Moneyback plan: TikTok to grow content creator base here
While TikTok’s primary identity is still of an application for creating, sharing and discovering short music videos — a sort of karaoke for the digital age — it is now trying to evolve.
And, TikTok is hoping that advertisers will take notice and bring in more business.
On Sunday, TikTok launched a campaign, #MyTikTokStory, on the platform to encourage more Indians to create 15-second videos on cooking, do-it-yourself, sports, pottery, dancing and singing. The campaign followed a ‘Creators Lab’ event it arranged for more than 500 people in Mumbai on Friday. The social media company is hoping that diverse content will attract more advertisers to the platform.
“We are very clear that creators are a huge backbone. We believe that we have to invest in this creative community,” Sachin Sharma, head of ad sales at ByteDance India, told ET. “They are an essential element to the business. Without them there is no TikTok. We are committed to diversify content. It is not just for brands, but we are hopeful brands will take notice of that.”
TikTok is not the first platform to up the user-generated content game to attract advertisers. In 2011, YouTube wanted to attract more premium advertisers and raise the quality of its programming. To do that, it introduced grants for creators, opened creator hubs, studios and even acquired a company that helped creators go viral. In the next five years, efforts paid off and YouTube and creators earned millions.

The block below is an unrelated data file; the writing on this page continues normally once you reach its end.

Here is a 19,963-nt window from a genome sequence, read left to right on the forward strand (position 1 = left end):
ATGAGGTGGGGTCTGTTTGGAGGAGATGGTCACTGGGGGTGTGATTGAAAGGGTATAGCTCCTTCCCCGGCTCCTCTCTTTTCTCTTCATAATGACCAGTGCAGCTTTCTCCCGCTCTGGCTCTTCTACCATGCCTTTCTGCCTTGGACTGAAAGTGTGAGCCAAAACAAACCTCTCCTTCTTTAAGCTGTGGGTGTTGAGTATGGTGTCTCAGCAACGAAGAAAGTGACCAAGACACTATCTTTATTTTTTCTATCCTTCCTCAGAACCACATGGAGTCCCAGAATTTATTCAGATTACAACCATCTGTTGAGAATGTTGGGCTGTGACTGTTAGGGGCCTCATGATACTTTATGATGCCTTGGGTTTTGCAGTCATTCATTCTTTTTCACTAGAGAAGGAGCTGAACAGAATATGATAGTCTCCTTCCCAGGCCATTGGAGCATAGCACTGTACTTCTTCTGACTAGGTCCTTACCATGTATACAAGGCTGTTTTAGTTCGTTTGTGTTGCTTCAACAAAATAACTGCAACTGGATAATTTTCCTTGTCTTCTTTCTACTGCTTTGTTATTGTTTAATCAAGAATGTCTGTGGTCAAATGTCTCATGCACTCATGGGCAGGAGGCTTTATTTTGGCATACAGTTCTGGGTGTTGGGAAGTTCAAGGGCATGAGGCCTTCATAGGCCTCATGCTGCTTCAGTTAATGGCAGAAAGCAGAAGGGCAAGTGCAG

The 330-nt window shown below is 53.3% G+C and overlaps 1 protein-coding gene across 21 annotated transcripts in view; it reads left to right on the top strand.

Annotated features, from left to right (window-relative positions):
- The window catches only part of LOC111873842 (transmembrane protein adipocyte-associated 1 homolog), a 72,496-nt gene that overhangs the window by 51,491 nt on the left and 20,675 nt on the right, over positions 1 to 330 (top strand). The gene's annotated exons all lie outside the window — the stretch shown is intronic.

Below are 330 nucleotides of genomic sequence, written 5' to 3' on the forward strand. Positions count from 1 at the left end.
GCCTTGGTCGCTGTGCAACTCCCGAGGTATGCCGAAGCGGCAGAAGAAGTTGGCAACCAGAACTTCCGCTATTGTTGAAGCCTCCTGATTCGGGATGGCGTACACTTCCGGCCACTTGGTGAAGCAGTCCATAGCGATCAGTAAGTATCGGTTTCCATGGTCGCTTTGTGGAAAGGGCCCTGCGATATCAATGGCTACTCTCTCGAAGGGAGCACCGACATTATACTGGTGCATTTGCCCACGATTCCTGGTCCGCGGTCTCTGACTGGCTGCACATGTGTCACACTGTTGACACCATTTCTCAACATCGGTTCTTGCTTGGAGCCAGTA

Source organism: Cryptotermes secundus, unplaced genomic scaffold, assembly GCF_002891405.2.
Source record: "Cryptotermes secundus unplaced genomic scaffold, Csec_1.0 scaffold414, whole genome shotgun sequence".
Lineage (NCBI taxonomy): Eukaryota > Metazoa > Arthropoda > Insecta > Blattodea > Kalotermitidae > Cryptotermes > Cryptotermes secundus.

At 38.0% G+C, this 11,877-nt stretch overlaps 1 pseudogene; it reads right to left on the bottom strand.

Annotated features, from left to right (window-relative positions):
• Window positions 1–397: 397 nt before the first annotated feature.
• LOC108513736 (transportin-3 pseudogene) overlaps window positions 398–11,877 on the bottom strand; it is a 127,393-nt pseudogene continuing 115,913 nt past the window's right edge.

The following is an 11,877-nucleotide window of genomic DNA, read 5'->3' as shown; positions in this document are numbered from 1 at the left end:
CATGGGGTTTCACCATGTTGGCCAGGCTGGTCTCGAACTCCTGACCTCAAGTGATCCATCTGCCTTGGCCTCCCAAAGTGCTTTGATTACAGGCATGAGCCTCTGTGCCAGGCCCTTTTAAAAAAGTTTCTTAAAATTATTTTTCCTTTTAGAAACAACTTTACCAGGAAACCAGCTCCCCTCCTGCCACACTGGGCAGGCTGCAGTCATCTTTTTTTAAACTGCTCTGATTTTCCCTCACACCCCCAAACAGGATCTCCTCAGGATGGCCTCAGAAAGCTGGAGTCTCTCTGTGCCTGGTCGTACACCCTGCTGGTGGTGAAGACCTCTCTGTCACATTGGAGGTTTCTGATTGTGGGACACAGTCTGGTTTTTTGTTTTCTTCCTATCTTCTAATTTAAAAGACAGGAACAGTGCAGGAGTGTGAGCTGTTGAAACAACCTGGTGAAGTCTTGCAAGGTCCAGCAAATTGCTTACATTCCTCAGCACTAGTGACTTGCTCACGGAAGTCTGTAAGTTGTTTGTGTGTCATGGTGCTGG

TikTok claims to have 200 million users in India, of which 120 million are active every month. Its monetisation efforts picked up pace after an interim ban on the app’s downloads was lifted by the Madras High Court in April. Premier brands such as Pepsi, Snapdeal, Myntra, Shaadi.com and Shopclues have lined up to advertise.
The app’s India userbase is primarily teens residing in small towns. It overtook Facebook as the most downloaded social networking application globally in the first quarter of 2019. “There is research which says peer-generated content is more sticky, relatable compared to just brand-generated content. Lot of leading brands and marketers recognise that fact. A lot of interest we are seeing is because brands understand a user’s imagery of what the brand stands for is as relevant as brands’ own narrative,” Sharma said.
Sharma cited the example of Pepsi’s #SwagStepChallenge on TikTok which was kicked off with a few celebrities starting of a dance challenge on the platform in May. The promotional videos resulted in TikTok users creating thousands of their own #SwagStepChallenge dancing videos, resulting in 8.6 billion views.
The campaign spilled over to Instagram and YouTube later. “There is a lot of talent in India that needs to be identified. We are going to try more engagement with the video format, we are going to reach out to users to express themselves,” Sharma said.